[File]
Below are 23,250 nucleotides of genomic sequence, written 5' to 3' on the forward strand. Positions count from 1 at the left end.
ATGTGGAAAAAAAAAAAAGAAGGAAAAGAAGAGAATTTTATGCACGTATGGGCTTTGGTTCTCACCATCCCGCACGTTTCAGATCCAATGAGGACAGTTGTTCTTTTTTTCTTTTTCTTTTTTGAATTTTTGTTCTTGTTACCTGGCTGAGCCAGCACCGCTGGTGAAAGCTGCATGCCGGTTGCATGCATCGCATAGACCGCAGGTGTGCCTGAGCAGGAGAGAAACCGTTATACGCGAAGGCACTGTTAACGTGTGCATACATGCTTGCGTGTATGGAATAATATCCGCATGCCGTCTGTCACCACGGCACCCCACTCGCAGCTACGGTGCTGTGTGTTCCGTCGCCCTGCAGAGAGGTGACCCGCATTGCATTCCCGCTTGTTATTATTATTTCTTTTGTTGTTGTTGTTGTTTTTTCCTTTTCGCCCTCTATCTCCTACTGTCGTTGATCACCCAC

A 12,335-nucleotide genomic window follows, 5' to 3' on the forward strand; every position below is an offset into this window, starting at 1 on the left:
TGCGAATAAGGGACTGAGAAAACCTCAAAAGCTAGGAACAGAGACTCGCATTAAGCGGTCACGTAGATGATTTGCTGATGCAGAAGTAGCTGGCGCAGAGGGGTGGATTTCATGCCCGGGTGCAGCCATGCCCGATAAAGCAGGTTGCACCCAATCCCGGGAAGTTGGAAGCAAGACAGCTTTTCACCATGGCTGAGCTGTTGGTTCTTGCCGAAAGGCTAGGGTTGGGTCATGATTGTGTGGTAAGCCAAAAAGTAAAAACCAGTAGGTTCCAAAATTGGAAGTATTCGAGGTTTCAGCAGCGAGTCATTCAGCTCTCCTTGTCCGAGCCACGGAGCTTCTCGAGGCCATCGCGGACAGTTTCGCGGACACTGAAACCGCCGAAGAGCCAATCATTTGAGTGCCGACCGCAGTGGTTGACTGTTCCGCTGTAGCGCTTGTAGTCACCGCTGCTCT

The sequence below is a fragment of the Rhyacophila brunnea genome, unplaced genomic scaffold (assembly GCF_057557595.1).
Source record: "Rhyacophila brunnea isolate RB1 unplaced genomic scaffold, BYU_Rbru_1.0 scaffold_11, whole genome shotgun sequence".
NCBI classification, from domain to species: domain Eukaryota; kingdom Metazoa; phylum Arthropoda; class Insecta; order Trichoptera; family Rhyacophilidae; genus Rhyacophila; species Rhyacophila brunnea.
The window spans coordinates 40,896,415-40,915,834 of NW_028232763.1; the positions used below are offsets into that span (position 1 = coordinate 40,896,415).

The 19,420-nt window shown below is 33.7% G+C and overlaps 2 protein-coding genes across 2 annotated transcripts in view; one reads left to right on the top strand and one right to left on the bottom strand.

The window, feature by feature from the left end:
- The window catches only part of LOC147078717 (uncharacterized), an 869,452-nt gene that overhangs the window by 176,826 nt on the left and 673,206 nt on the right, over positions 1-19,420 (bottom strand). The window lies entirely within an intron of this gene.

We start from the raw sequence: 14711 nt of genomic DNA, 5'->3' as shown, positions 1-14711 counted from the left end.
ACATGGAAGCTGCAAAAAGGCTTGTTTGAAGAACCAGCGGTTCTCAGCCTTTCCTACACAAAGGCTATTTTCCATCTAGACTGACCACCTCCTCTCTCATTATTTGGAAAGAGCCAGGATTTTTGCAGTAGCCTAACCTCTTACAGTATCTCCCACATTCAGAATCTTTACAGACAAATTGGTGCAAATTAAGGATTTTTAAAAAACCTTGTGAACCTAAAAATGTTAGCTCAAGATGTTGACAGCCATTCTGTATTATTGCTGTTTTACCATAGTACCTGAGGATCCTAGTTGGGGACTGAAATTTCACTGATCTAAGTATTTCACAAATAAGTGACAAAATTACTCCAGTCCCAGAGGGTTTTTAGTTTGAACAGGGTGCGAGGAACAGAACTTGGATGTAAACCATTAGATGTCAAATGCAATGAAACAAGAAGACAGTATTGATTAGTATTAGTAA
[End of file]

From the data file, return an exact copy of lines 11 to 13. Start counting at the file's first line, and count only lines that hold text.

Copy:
- The window catches only part of LOC147078717 (uncharacterized), an 869,452-nt gene that overhangs the window by 176,826 nt on the left and 673,206 nt on the right, over positions 1-19,420 (bottom strand). The window lies entirely within an intron of this gene.

We start from the raw sequence: 14711 nt of genomic DNA, 5'->3' as shown, positions 1-14711 counted from the left end.
ACATGGAAGCTGCAAAAAGGCTTGTTTGAAGAACCAGCGGTTCTCAGCCTTTCCTACACAAAGGCTATTTTCCATCTAGACTGACCACCTCCTCTCTCATTATTTGGAAAGAGCCAGGATTTTTGCAGTAGCCTAACCTCTTACAGTATCTCCCACATTCAGAATCTTTACAGACAAATTGGTGCAAATTAAGGATTTTTAAAAAACCTTGTGAACCTAAAAATGTTAGCTCAAGATGTTGACAGCCATTCTGTATTATTGCTGTTTTACCATAGTACCTGAGGATCCTAGTTGGGGACTGAAATTTCACTGATCTAAGTATTTCACAAATAAGTGACAAAATTACTCCAGTCCCAGAGGGTTTTTAGTTTGAACAGGGTGCGAGGAACAGAACTTGGATGTAAACCATTAGATGTCAAATGCAATGAAACAAGAAGACAGTATTGATTAGTATTAGTAA